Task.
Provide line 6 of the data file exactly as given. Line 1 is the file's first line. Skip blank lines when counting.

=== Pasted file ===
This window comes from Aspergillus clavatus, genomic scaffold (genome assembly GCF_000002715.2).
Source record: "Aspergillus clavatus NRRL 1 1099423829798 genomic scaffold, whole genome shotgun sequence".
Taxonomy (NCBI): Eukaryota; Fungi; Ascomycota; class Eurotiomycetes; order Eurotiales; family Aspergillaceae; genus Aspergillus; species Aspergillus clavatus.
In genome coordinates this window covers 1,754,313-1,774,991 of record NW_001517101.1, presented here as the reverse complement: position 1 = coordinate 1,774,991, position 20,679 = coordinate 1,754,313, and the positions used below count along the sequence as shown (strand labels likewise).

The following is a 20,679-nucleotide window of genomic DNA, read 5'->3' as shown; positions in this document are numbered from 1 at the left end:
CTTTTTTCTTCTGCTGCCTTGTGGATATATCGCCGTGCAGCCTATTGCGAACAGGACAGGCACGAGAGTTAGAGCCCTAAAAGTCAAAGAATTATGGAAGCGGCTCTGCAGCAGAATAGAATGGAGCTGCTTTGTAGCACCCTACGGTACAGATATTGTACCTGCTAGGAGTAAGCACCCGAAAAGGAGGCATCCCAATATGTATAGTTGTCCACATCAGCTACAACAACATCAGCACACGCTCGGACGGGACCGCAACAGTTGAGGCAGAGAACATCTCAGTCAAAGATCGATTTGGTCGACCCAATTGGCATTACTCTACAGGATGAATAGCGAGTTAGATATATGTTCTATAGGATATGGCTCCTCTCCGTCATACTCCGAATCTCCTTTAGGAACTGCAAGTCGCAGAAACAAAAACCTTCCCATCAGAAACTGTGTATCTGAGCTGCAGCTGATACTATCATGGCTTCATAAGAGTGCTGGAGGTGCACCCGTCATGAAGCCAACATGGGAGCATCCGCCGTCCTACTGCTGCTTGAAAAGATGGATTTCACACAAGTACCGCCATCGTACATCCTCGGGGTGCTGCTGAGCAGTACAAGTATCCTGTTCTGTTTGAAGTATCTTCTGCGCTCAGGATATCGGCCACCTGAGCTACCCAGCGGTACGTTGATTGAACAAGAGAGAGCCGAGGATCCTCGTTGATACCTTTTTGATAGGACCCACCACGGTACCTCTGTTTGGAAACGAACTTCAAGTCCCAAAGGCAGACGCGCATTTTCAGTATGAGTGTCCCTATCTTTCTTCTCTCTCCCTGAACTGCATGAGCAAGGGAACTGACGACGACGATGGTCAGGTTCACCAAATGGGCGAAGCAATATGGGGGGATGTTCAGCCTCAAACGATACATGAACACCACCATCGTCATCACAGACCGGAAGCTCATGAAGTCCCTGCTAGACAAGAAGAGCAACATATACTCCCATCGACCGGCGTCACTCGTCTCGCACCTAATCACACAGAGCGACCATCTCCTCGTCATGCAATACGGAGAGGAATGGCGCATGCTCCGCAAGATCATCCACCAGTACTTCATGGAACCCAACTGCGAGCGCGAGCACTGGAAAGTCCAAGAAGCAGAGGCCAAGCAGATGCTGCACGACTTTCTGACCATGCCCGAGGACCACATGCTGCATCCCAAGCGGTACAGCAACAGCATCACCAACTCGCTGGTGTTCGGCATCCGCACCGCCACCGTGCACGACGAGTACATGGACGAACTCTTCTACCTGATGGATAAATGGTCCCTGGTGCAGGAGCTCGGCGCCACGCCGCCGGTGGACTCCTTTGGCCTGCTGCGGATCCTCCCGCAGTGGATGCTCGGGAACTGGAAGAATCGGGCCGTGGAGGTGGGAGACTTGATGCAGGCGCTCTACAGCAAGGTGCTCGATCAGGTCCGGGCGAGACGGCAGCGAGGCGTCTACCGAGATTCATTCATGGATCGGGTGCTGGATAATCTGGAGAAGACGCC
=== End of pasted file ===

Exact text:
CTTTTTTCTTCTGCTGCCTTGTGGATATATCGCCGTGCAGCCTATTGCGAACAGGACAGGCACGAGAGTTAGAGCCCTAAAAGTCAAAGAATTATGGAAGCGGCTCTGCAGCAGAATAGAATGGAGCTGCTTTGTAGCACCCTACGGTACAGATATTGTACCTGCTAGGAGTAAGCACCCGAAAAGGAGGCATCCCAATATGTATAGTTGTCCACATCAGCTACAACAACATCAGCACACGCTCGGACGGGACCGCAACAGTTGAGGCAGAGAACATCTCAGTCAAAGATCGATTTGGTCGACCCAATTGGCATTACTCTACAGGATGAATAGCGAGTTAGATATATGTTCTATAGGATATGGCTCCTCTCCGTCATACTCCGAATCTCCTTTAGGAACTGCAAGTCGCAGAAACAAAAACCTTCCCATCAGAAACTGTGTATCTGAGCTGCAGCTGATACTATCATGGCTTCATAAGAGTGCTGGAGGTGCACCCGTCATGAAGCCAACATGGGAGCATCCGCCGTCCTACTGCTGCTTGAAAAGATGGATTTCACACAAGTACCGCCATCGTACATCCTCGGGGTGCTGCTGAGCAGTACAAGTATCCTGTTCTGTTTGAAGTATCTTCTGCGCTCAGGATATCGGCCACCTGAGCTACCCAGCGGTACGTTGATTGAACAAGAGAGAGCCGAGGATCCTCGTTGATACCTTTTTGATAGGACCCACCACGGTACCTCTGTTTGGAAACGAACTTCAAGTCCCAAAGGCAGACGCGCATTTTCAGTATGAGTGTCCCTATCTTTCTTCTCTCTCCCTGAACTGCATGAGCAAGGGAACTGACGACGACGATGGTCAGGTTCACCAAATGGGCGAAGCAATATGGGGGGATGTTCAGCCTCAAACGATACATGAACACCACCATCGTCATCACAGACCGGAAGCTCATGAAGTCCCTGCTAGACAAGAAGAGCAACATATACTCCCATCGACCGGCGTCACTCGTCTCGCACCTAATCACACAGAGCGACCATCTCCTCGTCATGCAATACGGAGAGGAATGGCGCATGCTCCGCAAGATCATCCACCAGTACTTCATGGAACCCAACTGCGAGCGCGAGCACTGGAAAGTCCAAGAAGCAGAGGCCAAGCAGATGCTGCACGACTTTCTGACCATGCCCGAGGACCACATGCTGCATCCCAAGCGGTACAGCAACAGCATCACCAACTCGCTGGTGTTCGGCATCCGCACCGCCACCGTGCACGACGAGTACATGGACGAACTCTTCTACCTGATGGATAAATGGTCCCTGGTGCAGGAGCTCGGCGCCACGCCGCCGGTGGACTCCTTTGGCCTGCTGCGGATCCTCCCGCAGTGGATGCTCGGGAACTGGAAGAATCGGGCCGTGGAGGTGGGAGACTTGATGCAGGCGCTCTACAGCAAGGTGCTCGATCAGGTCCGGGCGAGACGGCAGCGAGGCGTCTACCGAGATTCATTCATGGATCGGGTGCTGGATAATCTGGAGAAGACGCC